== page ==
HOW TO HELP AN ELDER CHANGE DEMANDING AND MANIPULATIVE BEHAVIOR

(Part II)

When you help an elderly person control or change their demanding or manipulative behavior, it is called “an act of caring.” It is so much easier to give in and give any demanding person what they want or just avoid the complainer. When the staff in a Nursing Home gives in to demanding behavior they may make other people resent the elder. Doing everything for the elder will make the elder more dependent than they need to be. By helping the elder, control or change their demanding behavior, through this “act of caring” you can help the elder to be more self- sufficient.

The act of caring or how to help an elder change demanding / manipulative behaviors:

  • Set limits for what the staff will do and will not do. Set limits on what is acceptable behavior on the part of the elder and what is not. Give the elder clarity when you speak about the limits. “I really can’t discuss another resident with you.” “If you have a concern, I can get the supervisor for you but you don’t need to keep a report on the other shifts.”  “I know you have told me several times how you don’t like the food, is there anything different you would like to talk about?”
  • Expect the elder to be unhappy with the change and the setting of limits. The elder may be even more insistent than usual to get their way. The caregiver may need to keep reminding themselves that this is in the best interest of the elder.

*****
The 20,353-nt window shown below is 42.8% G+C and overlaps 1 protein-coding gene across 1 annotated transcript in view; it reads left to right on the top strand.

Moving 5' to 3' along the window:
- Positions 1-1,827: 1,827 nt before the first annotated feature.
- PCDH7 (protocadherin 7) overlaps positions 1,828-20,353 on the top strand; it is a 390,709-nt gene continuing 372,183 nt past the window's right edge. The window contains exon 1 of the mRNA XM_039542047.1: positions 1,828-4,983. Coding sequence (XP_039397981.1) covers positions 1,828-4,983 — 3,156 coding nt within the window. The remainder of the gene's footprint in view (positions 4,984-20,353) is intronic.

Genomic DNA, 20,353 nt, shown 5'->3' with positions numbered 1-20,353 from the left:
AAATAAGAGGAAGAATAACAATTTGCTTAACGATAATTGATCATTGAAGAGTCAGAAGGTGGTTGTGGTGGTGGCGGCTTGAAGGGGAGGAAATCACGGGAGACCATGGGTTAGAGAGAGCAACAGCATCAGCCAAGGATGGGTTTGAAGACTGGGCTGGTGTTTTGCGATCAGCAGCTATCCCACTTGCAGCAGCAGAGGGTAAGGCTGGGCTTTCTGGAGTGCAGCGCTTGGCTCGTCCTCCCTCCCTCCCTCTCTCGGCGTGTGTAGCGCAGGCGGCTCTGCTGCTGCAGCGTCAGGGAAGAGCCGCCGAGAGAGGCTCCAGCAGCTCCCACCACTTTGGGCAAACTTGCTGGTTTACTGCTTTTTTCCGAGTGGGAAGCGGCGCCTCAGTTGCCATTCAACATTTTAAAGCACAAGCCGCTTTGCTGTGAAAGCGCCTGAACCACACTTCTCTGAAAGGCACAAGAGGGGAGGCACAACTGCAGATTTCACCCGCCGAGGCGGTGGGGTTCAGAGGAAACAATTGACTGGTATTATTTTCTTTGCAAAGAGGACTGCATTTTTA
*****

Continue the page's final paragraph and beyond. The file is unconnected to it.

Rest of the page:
• Help the elder who needs to be in control make as many decisions as possible. Give choices in what to wear, what activities to go to, “Would you like to take your shower now or after breakfast?” Build into your daily care ways to offer choices to everyone you care for. (Person Centered Care)
  • Reduce the elder’s fear of loss of control by managing the elder’s behavior through action not re-action. Be pro-active in giving opportunities, instead of avoiding the demanding elder.
  • Don’t get caught up in an argument with the demanding/manipulative elder. Say what you need to say, make sure your meaning is clear and fair (that you aren’t coming from a point of anger) and then move on.
  • When you are setting limits, work as a team caring for the elder. Everyone needs to react in the same way and follow through with the setting of limits on the demanding behaviors.

Virginia Garberding, R.N.

Director of Education, The Wealshire, Lincolnshire, Illinois

Author: Please Get To Know Me – Aging with Dignity and Relevance

www.pleasegettoknowme.com

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